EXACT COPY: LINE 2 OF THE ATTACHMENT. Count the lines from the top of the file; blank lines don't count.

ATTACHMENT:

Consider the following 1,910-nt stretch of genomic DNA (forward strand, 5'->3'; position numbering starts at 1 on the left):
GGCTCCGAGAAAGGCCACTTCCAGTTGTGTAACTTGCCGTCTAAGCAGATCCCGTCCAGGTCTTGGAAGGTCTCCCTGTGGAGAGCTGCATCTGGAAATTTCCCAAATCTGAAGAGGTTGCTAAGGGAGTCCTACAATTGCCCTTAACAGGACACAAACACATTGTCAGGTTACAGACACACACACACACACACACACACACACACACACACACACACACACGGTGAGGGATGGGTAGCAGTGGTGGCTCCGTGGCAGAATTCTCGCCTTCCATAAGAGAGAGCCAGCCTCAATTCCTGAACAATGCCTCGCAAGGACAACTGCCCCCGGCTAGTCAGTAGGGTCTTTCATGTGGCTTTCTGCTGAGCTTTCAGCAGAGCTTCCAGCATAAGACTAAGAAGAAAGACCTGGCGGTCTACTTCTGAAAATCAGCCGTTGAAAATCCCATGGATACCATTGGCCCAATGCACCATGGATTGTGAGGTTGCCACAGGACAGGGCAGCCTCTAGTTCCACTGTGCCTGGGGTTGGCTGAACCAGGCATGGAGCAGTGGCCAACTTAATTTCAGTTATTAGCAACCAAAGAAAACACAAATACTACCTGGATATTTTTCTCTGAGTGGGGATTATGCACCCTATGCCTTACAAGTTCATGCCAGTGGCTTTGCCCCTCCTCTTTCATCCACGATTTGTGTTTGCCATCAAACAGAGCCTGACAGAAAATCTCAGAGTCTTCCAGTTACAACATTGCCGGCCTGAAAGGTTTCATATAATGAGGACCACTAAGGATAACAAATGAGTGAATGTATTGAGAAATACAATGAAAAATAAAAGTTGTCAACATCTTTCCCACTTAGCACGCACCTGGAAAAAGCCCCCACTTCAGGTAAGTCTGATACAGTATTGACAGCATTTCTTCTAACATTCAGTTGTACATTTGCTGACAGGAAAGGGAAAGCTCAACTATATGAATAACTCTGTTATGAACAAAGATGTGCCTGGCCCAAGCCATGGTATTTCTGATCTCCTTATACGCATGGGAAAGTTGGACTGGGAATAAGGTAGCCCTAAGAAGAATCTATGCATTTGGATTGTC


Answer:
GGCTCCGAGAAAGGCCACTTCCAGTTGTGTAACTTGCCGTCTAAGCAGATCCCGTCCAGGTCTTGGAAGGTCTCCCTGTGGAGAGCTGCATCTGGAAATTTCCCAAATCTGAAGAGGTTGCTAAGGGAGTCCTACAATTGCCCTTAACAGGACACAAACACATTGTCAGGTTACAGACACACACACACACACACACACACACACACACACACACACACACACGGTGAGGGATGGGTAGCAGTGGTGGCTCCGTGGCAGAATTCTCGCCTTCCATAAGAGAGAGCCAGCCTCAATTCCTGAACAATGCCTCGCAAGGACAACTGCCCCCGGCTAGTCAGTAGGGTCTTTCATGTGGCTTTCTGCTGAGCTTTCAGCAGAGCTTCCAGCATAAGACTAAGAAGAAAGACCTGGCGGTCTACTTCTGAAAATCAGCCGTTGAAAATCCCATGGATACCATTGGCCCAATGCACCATGGATTGTGAGGTTGCCACAGGACAGGGCAGCCTCTAGTTCCACTGTGCCTGGGGTTGGCTGAACCAGGCATGGAGCAGTGGCCAACTTAATTTCAGTTATTAGCAACCAAAGAAAACACAAATACTACCTGGATATTTTTCTCTGAGTGGGGATTATGCACCCTATGCCTTACAAGTTCATGCCAGTGGCTTTGCCCCTCCTCTTTCATCCACGATTTGTGTTTGCCATCAAACAGAGCCTGACAGAAAATCTCAGAGTCTTCCAGTTACAACATTGCCGGCCTGAAAGGTTTCATATAATGAGGACCACTAAGGATAACAAATGAGTGAATGTATTGAGAAATACAATGAAAAATAAAAGTTGTCAACATCTTTCCCACTTAGCACGCACCTGGAAAAAGCCCCCACTTCAGGTAAGTCTGATACAGTATTGACAGCATTTCTTCTAACATTCAGTTGTACATTTGCTGACAGGAAAGGGAAAGCTCAACTATATGAATAACTCTGTTATGAACAAAGATGTGCCTGGCCCAAGCCATGGTATTTCTGATCTCCTTATACGCATGGGAAAGTTGGACTGGGAATAAGGTAGCCCTAAGAAGAATCTATGCATTTGGATTGTC